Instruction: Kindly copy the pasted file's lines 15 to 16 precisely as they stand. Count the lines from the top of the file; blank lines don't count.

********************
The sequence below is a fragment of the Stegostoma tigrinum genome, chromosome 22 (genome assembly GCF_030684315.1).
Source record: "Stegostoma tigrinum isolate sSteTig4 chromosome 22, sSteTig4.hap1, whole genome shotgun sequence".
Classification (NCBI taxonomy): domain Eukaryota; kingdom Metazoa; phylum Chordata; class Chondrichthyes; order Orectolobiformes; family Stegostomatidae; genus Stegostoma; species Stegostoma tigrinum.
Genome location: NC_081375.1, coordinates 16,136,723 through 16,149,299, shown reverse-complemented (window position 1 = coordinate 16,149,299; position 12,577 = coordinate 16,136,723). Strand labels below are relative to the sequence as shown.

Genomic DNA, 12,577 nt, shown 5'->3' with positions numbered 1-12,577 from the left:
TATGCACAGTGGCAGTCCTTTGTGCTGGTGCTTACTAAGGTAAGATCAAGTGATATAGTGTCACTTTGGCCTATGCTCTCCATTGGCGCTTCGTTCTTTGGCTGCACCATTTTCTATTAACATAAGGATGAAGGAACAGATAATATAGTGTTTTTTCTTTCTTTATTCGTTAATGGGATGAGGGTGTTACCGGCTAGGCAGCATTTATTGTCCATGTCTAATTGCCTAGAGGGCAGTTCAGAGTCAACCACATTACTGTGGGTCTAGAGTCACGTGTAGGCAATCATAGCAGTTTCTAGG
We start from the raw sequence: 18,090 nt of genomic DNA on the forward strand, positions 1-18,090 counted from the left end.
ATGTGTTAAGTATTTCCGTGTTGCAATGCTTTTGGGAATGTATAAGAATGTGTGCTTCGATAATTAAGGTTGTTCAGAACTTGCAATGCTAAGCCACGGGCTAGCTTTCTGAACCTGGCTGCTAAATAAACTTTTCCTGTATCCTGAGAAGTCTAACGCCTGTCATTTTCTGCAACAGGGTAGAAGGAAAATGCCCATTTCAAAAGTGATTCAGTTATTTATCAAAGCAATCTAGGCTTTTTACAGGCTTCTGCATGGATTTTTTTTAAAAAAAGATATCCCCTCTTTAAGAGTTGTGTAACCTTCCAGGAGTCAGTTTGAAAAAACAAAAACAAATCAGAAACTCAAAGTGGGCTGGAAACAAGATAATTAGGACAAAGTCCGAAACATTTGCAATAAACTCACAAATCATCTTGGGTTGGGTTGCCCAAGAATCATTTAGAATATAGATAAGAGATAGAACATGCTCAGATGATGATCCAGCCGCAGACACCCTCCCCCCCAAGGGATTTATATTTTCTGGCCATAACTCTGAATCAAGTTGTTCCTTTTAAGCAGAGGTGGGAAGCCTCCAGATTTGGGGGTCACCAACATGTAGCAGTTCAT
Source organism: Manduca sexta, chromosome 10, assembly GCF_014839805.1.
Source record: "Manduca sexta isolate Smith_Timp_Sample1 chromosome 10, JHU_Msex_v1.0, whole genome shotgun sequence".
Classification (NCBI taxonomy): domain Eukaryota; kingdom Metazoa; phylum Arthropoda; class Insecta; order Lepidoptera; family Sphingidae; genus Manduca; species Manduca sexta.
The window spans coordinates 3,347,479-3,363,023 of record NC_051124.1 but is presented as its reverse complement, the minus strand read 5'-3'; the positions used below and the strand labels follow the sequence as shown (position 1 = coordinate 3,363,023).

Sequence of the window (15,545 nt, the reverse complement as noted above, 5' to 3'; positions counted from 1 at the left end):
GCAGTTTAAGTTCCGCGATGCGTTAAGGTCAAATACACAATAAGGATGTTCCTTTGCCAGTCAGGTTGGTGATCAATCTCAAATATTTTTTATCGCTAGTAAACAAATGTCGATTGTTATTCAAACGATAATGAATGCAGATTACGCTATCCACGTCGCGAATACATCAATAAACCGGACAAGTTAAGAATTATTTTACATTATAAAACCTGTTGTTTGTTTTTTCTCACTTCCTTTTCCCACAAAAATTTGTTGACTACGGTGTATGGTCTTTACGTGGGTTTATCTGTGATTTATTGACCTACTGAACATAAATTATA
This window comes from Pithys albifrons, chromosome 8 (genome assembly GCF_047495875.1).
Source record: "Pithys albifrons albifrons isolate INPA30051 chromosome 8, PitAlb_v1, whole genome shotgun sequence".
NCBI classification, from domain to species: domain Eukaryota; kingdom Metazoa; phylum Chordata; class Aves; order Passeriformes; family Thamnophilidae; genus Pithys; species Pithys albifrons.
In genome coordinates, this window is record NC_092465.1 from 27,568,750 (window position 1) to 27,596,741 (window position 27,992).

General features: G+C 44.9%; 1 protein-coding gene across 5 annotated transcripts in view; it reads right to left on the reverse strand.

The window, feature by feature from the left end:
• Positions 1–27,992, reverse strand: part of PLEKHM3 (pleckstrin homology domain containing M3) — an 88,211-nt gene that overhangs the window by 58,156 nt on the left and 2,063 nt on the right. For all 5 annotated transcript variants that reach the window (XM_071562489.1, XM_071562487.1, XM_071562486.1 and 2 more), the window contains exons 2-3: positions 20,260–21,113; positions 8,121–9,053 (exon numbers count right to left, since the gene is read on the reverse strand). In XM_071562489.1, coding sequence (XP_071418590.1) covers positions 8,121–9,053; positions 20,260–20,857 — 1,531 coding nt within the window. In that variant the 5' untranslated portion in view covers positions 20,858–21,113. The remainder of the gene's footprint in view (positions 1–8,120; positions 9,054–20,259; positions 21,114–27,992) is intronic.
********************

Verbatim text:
This window comes from Pithys albifrons, chromosome 8 (genome assembly GCF_047495875.1).
Source record: "Pithys albifrons albifrons isolate INPA30051 chromosome 8, PitAlb_v1, whole genome shotgun sequence".